PowerShell Script to Connect .ISO to a VM [Hyper-V]

I wrote this script a while ago (for the life of me – I cannot remember why) and have been meaning to post it for a while.  Simply put – it connects a .ISO file to a virtual machine under Hyper-V:

# Function for handling WMI jobs / return values
Function ProcessResult($localResult, $successString, $failureString)
   #Return success if the return value is “0”
   if ($localResult.ReturnValue -eq 0)
      {write-host $successString} 
   #If the return value is not “0” or “4096” then the operation failed
   ElseIf ($localResult.ReturnValue -ne 4096)
      {write-host $failureString ”  Error value:” $localResult.ReturnValue}
      {#Get the job object
      #Provide updates if the jobstate is “3” (starting) or “4” (running)
      while ($job.JobState -eq 3 -or $job.JobState -eq 4)
         {write-host $job.PercentComplete “% complete”
          start-sleep 1
          #Refresh the job object
       #A jobstate of “7” means success
       if ($job.JobState -eq 7)
          {write-host $successString}
          {write-host $failureString
          write-host “ErrorCode:” $job.ErrorCode
          write-host “ErrorDescription” $job.ErrorDescription}
# Prompt for the Hyper-V Server to use
$HyperVServer = Read-Host “Specify the Hyper-V Server to use (enter ‘.’ for the local computer)”
# Prompt for the virtual machine to use
$VMName = Read-Host “Specify the name of the virtual machine”
# Prompt for the ISO file to connect
$isoPath = Read-Host “Specify the ISO file to connect to the virtual machine”
# Get the management service
$VMMS = gwmi -namespace root\virtualization Msvm_VirtualSystemManagementService -computername $HyperVServer
# Get the virtual machine object
$VM = gwmi MSVM_ComputerSystem -filter “ElementName=’$VMName'” -namespace “root\virtualization” -computername $HyperVServer
# SettingType = 3 ensures that we do not get snapshots
$SystemSettingData = $VM.getRelated(“Msvm_VirtualSystemSettingData”) | where {$_.SettingType -eq 3}
# Get the first DVD drive in the system
$DVDDrive = $SystemSettingData.getRelated(“Msvm_ResourceAllocationSettingData”) | where{$_.ResourceType -eq 16} | select -first 1
# Make sure the DVD actually exists
if ($DVDDrive -eq $null) 
   {write-host “No DVD drive exists on that virtual machine”
# Check to see if there is already media in the DVD drive
$existingRASD = $SystemSettingData.getRelated(“Msvm_ResourceAllocationSettingData”) | where {$_.Parent -eq $DVDDrive.__Path}
# If there is media in the drive – eject it
if ($existingRASD) {
   $result1 = $VMMS.RemoveVirtualSystemResources($VM, @($existingRASD))
   ProcessResult $result1 “The DVD drive has been cleared.” “Failed to clear the DVD drive.”}
# Create a new object for a DVD ISO, connected to the DVD drive
$DVDAllocationCapabilities = (gwmi -computername $HyperVServer -namespace root\virtualization Msvm_AllocationCapabilities `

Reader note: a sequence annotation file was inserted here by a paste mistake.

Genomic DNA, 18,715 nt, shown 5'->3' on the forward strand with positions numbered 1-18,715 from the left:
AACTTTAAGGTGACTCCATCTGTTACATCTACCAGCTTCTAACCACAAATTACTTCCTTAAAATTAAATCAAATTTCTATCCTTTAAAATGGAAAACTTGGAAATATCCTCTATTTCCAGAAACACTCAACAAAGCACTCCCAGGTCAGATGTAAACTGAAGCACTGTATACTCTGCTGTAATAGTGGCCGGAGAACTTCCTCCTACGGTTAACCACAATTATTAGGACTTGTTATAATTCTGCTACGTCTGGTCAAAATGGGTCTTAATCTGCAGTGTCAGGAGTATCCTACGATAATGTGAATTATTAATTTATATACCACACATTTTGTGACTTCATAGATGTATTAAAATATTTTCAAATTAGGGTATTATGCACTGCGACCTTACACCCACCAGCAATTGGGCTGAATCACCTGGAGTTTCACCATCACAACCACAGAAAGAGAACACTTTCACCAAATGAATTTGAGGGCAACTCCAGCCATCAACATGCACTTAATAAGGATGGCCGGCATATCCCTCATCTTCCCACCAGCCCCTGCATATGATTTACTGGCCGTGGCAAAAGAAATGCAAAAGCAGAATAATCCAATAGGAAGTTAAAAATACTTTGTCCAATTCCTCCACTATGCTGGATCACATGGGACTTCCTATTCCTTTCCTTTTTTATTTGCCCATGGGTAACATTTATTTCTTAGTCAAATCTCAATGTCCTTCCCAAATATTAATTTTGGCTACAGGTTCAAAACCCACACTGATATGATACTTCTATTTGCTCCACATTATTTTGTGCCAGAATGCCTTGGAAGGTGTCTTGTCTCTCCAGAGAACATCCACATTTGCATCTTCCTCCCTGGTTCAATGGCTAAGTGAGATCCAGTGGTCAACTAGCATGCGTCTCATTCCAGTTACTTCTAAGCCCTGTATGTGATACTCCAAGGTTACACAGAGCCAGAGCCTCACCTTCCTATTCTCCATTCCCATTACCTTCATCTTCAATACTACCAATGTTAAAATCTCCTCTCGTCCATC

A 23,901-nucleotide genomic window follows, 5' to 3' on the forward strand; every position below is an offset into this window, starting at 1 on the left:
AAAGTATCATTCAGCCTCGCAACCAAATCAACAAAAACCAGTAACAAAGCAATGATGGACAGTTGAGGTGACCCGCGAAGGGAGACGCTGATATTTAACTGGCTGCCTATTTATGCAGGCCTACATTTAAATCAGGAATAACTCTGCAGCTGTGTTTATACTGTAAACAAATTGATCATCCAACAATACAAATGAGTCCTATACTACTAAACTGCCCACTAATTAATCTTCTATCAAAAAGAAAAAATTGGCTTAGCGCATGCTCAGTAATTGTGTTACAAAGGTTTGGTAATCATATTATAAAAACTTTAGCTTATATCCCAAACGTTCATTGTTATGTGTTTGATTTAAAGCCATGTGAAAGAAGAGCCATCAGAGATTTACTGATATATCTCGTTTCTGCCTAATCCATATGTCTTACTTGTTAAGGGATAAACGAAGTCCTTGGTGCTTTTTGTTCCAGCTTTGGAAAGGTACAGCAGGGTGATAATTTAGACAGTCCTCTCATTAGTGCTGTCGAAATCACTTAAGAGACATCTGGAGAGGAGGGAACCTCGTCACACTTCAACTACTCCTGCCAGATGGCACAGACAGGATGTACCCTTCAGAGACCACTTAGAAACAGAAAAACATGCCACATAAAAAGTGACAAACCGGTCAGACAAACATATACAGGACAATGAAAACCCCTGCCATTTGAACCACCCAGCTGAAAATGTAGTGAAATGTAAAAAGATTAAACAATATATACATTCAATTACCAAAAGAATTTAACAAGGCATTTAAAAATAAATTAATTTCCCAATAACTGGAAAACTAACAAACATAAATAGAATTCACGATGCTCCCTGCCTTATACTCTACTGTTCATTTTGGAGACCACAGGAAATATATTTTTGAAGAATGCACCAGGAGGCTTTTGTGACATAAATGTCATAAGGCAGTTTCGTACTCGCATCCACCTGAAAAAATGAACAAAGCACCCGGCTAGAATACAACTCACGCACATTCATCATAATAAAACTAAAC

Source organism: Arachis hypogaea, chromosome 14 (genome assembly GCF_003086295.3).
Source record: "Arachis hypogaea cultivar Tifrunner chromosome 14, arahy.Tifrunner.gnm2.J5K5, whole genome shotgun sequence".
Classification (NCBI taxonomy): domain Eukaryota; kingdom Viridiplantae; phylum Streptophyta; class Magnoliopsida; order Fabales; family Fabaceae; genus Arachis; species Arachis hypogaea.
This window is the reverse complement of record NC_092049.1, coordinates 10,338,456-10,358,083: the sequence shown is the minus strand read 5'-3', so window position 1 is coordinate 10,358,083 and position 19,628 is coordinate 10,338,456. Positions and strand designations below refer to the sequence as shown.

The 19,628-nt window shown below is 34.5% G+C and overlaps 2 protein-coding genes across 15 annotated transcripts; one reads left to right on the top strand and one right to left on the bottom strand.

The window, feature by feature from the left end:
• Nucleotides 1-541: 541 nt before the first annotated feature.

-filter “ResourceType=21 and ResourceSubType=’Microsoft Virtual CD/DVD Disk'”).__Path.Replace(‘\’, ‘\\‘)
$DVDSettingsData = [wmi](gwmi -computername $HyperVServer -namespace root\virtualization Msvm_SettingsDefineCapabilities `
                         -filter “GroupComponent=’$DVDAllocationCapabilities’ and ValueRange=0“).PartComponent
$DVDSettingsData.Connection = @($isoPath)
$DVDSettingsData.Parent = $DVDDrive.__Path
# Add the ISO to the virtual machine
$result2 = $VMMS.AddVirtualSystemResources($VM, $DVDSettingsData.GetText(1))
ProcessResult $result2 “The ISO file has been connected.” “Failed to connect the ISO file.”


Some details to call out:

  • As there are two places in the script that return a job object – I moved the job object handling code into a separate function.  I think I will be reusing this code a lot in the future :-)

  • A common mistake that I have seen in a lot of scripts that are floating around on the Internet is that people assume that a virtual machine (MSVM_ComputerSystem) will only ever have one settings object (MSVM_VirtualSystemSettingData) associated with it.  This is not true – as there is a new settings object associated with the virtual machine for every snapshot that exists on the virtual machine.  To actually get the real settings object you want to look at the SettingType field – which should be “3” for the active virtual machine settings.

  • As most virtual machines only have a single DVD drive – this script always grabs the first DVD drive it finds to connect the ISO file to.

  • If you try to connect a new media object to a DVD drive that already has media in it – you will fail.  This is why my script checks to see if media is already present – and ejects it if it is.

I have also attached a copy of the script to this blog post.